My only previous John Irving experience was reading The World According to Garp as a teenager, which I hazily remember being fun - though it didn't lead me to more John Irving. As for The Hotel New Hampshire, here are four seemingly-unrelated thoughts:
1. My movie-buff father confessed to me earlier this year that he "just doesn't get" Wes Anderson. He tried The Royal Tenenbaums, he tried Rushmore (two of my favourites), and he gave up. I got the sense that his frustration was, "People don't talk like that; young people don't talk like that; too eccentric, too weird, too forced." Anderson's notched-up, alter-reality - which I adore - made no sense to him. 2. When Quentin Tarantino was 15 years old, he was arrested for trying to shoplift a book. It was The Switch, by Elmore Leonard - the two main characters of which (Ordell and Louis) were later reprised in Rum Punch, the Elmore Leonard book which Tarantino made into Jackie Brown (see Book #3). 3. As a young reader, my favourite writer was Gordon Korman (Remember him? I Want to Go Home, Who is Bugs Potter?, Our Man Weston) 4. Years ago, a bookworm friend of mine was leaving my house and asked for something to read. "I want J.D. Salinger, but grown-up." My book sense told me to send her home with John Updike's Pigeon Feathers, which she later reported was exactly what was needed.
My Pocket Book copy of The Hotel New Hampshire was a valued gift from another dear friend, whose inscription reads: "Everyone needs a smart bear. Welcome to the Hotel New Hampshire. I hope you like it here." And I did... but I have mixed feelings. Checking into the Hotel New Hampshire (as it were) is a slightly loaded proposition, in the same way that I can imagine The Big Lebowski, or The Mighty Boosh, or the films of Wes Anderson can be for the uninitiated - because they are so beloved, and so quoted from, that for those on the inside, they're a kind of language unto themselves.
So there was a “sacredness” I couldn't help but be aware of during my time with the Berrys - Irving's cartoonishly oddball family, whose company I often rejoiced in but whose hyper-eccentricities (the sole gay character sleeps only with a dress-maker’s mannequin, for instance) and insider-slogans (“Keep passing the open windows,” “Sorrow floats,” “Life is serious but art is fun!”) wore me down a little with their cuteness. The Hotel New Hampshire is the madcap story of the five-sibling Berry family told through three incarnations of the eponymous hotel, and the first Hotel New Hampshire, which is nearly half the book, filled me with delight, and had me laughing out loud in a way that very few books do (I had a chest cold, so each time the laughing led to a coughing fit - and at Hotel New Hampshire #1, there was something on every page that got me joyfully hacking away). At its best, The Hotel New Hampshire lived up to its own proposal that "The single ingredient in American literature that distinguishes it from other literatures of the world is a kind of giddy, illogical hopefulness."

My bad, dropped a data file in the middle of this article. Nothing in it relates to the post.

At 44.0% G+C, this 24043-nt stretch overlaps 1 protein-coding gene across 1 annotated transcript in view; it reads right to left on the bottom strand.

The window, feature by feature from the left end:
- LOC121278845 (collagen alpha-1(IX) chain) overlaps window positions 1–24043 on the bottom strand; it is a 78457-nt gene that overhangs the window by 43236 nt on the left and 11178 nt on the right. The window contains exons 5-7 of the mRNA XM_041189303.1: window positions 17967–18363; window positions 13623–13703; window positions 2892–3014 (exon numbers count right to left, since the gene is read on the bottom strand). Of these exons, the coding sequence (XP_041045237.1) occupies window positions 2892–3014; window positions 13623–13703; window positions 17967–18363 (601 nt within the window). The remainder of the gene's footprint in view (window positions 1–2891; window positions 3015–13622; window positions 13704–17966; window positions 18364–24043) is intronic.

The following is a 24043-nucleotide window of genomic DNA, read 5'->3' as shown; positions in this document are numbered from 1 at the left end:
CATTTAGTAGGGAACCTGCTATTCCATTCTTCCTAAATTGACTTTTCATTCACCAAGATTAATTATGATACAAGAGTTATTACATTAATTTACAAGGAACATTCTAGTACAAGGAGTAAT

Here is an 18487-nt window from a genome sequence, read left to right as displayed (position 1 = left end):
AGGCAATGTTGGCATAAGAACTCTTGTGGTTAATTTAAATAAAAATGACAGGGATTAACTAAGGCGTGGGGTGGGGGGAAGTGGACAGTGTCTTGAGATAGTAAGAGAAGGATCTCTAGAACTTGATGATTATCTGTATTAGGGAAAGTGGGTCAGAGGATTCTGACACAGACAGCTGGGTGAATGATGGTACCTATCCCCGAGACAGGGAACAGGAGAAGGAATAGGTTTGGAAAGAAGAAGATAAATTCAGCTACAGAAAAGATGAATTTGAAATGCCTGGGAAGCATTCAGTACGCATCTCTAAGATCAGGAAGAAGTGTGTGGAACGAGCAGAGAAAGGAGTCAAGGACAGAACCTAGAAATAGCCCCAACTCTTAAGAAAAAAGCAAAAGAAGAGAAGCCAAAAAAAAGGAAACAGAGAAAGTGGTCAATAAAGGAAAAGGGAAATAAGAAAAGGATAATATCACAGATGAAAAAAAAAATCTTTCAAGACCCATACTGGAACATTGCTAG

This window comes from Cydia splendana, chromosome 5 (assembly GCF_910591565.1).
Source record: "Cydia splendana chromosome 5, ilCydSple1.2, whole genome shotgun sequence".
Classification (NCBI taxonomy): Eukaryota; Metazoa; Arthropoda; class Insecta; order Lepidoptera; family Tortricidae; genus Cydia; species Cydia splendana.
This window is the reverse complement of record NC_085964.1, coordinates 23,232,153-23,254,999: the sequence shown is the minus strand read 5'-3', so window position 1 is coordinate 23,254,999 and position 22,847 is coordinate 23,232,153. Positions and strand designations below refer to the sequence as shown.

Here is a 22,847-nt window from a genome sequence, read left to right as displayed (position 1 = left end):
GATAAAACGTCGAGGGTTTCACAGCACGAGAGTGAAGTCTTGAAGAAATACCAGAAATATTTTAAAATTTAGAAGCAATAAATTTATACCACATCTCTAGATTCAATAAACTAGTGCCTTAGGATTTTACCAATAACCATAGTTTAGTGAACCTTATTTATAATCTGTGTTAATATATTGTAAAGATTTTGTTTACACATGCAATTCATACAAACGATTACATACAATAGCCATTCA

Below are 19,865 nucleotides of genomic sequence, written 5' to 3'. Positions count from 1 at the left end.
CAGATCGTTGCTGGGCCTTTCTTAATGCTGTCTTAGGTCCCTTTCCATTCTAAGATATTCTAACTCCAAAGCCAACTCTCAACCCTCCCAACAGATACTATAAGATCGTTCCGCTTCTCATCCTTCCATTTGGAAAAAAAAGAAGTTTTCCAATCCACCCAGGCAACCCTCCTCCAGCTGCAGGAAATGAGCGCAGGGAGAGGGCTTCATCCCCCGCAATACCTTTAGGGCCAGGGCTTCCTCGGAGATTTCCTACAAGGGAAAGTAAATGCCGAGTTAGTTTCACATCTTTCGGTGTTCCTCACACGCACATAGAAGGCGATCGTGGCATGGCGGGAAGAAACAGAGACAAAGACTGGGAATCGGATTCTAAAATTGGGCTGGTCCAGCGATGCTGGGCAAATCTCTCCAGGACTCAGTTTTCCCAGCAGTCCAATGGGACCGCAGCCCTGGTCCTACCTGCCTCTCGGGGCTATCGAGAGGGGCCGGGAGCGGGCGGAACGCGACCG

I couldn’t help but be reminded of Salinger’s Glass family (the most charismatic of the Berrys is even named “Franny”). Precocious siblings, a dysfunctional but loving family, quirkiness galore, suicide. Whatever else it may be, “Life is never boring in the Hotel New Hampshire.” At the height of my delight, its verve and irreverence returned me to my childhood thrill of reading Gordon Korman - and if a friend of mine told me she wanted “Gordon Korman, but grown-up,” I'd send her home with The Hotel New Hampshire. It sent me off with many catchphrases that make me smile (“You’ve got to get obsessed and stay obsessed!,” “In the Hotel New Hampshire, we’re screwed down for life!,” and of course, “Everyone needs a smart bear.”) It left me needing to reread The Great Gatsby, and wanting to give A Prayer for Owen Meany a try - while knowing that, in the end, I might "just not get" John Irving. But above all, it left me wishing that a 15-year old Wes Anderson had been arrested for shoplifting a copy of The Hotel New Hampshire - because it's Anderson's translation of Irving's weirdo-world that I would most love to see.
ps. Synchronistically fun for me alone and maybe for fans of The HNH: the very day I finished Irving's book I watched Francois Truffaut's The Bride Wore Black, which opens with Jeanne Moreau's titular bride attempting to throw herself out of an open window. A few days later I saw Billy Wilder’s Ace in the Hole (another dividend, incidentally, of reading Patton Oswalt's Silver Screen Fiend - see Book #2) and watching the extras, I laughed aloud to discover that when Wilder was growing up in Vienna, his father was a hotelier - and that furthermore, as a young newspaperman Wilder was sent one afternoon to interview Freud (the other Freud). He was denied an audience on account of Freud’s contempt for the newspapers - nonetheless, it never feels like coincidence to notice these very different works of art talking to each other in the most unexpected ways.